Buddy schemes boost chances for the young

you want young trainees to succeed, provide a mentor. That is one of the key
messages in a new report from the Adult Learning Inspectorate (ALI). Successful
Learning at Work draws on inspections of work-based training carried out by the
ALI since April 2001 to analyse what makes for good training. It examines seven
aspects of training: planning, key skills, mentoring and support, review and
target-setting, on-the-job training, recording evidence, progression and
employability, and providing examples of good practice in each.

report highlights the benefit of assigning a ‘buddy’ or mentor to young
trainees. Some companies that train a number of Modern Apprentices pair up new
recruits with older apprentices. In others, a skilled worker is used as a
mentor or role model.

is something so simple that anyone can do it, but it’s not as widespread as it
should be,” said the report’s author, Philip Hatton.

group James Beattie plc, a DfES-designated Beacon training provider which was
awarded top grades by ALI inspectors, assigns a senior sales member in each
department as mentor to trainees. When the trainee moves department every three
months, the mentor changes too.  

manager Rosalind Wood, said: “Mentoring improves standards and creates more
effective on-the-job training by giving a high level of support. Mentors get
the satisfaction of training people and seeing them get on in the company.
Sometimes the mentors progress themselves.”

to plan training is the greatest area of weakness, said Hatton. “Some employers
pass the buck. Trainees may get sent to a provider on day release, but 80 per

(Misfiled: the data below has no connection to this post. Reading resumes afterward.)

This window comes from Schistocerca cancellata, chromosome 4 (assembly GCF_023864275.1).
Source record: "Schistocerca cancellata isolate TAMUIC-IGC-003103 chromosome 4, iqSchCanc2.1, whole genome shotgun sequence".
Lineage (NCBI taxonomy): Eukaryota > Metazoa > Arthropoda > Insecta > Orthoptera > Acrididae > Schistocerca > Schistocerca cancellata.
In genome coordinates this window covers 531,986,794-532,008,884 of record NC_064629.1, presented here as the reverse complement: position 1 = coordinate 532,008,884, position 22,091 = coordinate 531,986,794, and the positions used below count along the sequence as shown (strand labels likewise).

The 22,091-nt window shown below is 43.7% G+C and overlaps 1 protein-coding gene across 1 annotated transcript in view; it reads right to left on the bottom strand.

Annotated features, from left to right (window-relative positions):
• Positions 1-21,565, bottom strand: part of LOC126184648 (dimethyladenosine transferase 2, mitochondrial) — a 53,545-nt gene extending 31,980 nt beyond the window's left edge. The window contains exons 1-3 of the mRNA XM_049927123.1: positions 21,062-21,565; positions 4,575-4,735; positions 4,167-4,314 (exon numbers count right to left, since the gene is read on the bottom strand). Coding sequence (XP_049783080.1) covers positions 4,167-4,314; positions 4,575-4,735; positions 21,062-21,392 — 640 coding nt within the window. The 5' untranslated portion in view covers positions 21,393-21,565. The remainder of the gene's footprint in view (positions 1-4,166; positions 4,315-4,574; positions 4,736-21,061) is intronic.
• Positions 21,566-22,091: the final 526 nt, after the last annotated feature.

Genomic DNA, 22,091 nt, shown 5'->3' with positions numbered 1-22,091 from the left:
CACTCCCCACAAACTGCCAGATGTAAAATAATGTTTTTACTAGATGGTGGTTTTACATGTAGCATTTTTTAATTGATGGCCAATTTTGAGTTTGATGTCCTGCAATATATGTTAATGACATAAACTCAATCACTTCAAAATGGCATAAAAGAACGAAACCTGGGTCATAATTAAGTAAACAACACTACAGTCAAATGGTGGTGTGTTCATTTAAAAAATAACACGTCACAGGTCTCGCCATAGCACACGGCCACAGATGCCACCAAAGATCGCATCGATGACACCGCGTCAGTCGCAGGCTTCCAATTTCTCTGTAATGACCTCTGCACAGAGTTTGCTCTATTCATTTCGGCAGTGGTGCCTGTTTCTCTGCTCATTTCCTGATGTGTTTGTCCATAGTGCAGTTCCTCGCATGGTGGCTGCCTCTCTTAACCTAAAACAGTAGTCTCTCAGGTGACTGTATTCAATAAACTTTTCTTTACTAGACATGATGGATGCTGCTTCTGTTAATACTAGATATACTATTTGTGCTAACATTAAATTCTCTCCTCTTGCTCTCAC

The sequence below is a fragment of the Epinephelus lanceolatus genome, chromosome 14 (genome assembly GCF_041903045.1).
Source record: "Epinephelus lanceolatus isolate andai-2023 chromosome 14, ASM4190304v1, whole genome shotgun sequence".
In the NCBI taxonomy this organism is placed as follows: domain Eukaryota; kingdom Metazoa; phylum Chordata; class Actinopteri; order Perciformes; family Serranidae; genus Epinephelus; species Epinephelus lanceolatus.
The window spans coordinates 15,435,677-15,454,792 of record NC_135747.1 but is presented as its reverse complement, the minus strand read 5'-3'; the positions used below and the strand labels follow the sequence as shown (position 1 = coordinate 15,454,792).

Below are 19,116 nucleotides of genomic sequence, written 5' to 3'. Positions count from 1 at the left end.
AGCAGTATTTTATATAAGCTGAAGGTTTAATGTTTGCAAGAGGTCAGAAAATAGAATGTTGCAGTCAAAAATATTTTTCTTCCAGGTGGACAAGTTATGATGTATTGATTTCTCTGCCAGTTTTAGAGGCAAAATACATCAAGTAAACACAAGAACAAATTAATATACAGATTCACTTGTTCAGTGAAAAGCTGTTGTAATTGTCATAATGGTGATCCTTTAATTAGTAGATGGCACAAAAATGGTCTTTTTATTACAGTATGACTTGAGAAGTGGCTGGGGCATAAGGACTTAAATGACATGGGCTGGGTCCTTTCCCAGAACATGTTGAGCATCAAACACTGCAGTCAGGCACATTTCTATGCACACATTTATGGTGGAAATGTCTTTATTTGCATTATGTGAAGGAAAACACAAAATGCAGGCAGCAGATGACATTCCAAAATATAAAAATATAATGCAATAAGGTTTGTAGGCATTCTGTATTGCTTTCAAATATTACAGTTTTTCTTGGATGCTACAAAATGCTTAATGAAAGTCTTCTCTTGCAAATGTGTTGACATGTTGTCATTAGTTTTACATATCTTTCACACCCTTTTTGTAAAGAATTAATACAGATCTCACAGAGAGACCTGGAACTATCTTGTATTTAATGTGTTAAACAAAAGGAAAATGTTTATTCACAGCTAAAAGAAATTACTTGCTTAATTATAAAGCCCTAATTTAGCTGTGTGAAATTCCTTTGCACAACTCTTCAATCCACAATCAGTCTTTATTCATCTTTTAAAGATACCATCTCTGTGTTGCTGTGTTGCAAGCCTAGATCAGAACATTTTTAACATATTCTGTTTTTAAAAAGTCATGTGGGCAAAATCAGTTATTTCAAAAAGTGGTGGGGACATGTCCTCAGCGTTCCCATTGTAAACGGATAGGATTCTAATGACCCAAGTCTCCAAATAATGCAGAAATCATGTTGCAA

cent of their time is spent in the workplace. If it is not utilised, it’s a
real waste of what they’re doing with the training provider.”

together is the key area where improvements can bring results. When employers
and training providers work closely together to plan, the training achievement
and retention rates are high. “It is no coincidence,” Hatton added. “Where
you’ve got good relationships and contact between employer and training
provider, there is much less chance that trainees will disappear.”

same principles apply when training is conducted in-house. Wood said: “Training
is only a small part of what we do – our main business is running a department
store – but we carefully plan what training has to be done, and everyone from
the personnel director down is involved.

have one-to-one training in the departments, which makes our training more
structured and measurable, and enables us to meet targets,” Wood added.
“Department managers, who are all qualified assessors, attend regular reviews
so that we can check progress and adjust the learner’s programme if need be.”

can also boost their training success by improving the review and
target-setting process, Hatton said.

need to set targets in small steps and be very specific about what a trainee
needs to do to achieve part of an NVQ unit. It makes it easy to review progress
and see where there are problems. Target setting is very simple, but very few
people are doing it,” he said.

providers use a ‘percentage achieved’ mark of the NVQ as an overall target to
motivate learners and work-based assessors. For example, if 50 elements made up
the units of an NVQ, each element would be worth 2 per cent. Completing four
elements in a month could be expressed as 8 per cent of the NVQ.

an approach motivates learners – especially when they are working on several
units concurrently. At one engineering company, staff and learners calculate
the percentage of the NVQ and key skill requirements they have completed at
each review. These proportions are represented on a bar chart, which is
regularly updated, and the employer has seen significant progress in unit

things that don’t cost a lot of money can have a big impact on the quality of
training,” Hatton concluded. “Hopefully, that is what people will pick up on
when they see the report.”

full report is available for viewing on the ALI website www.ali.gov.uk

Elaine Essery

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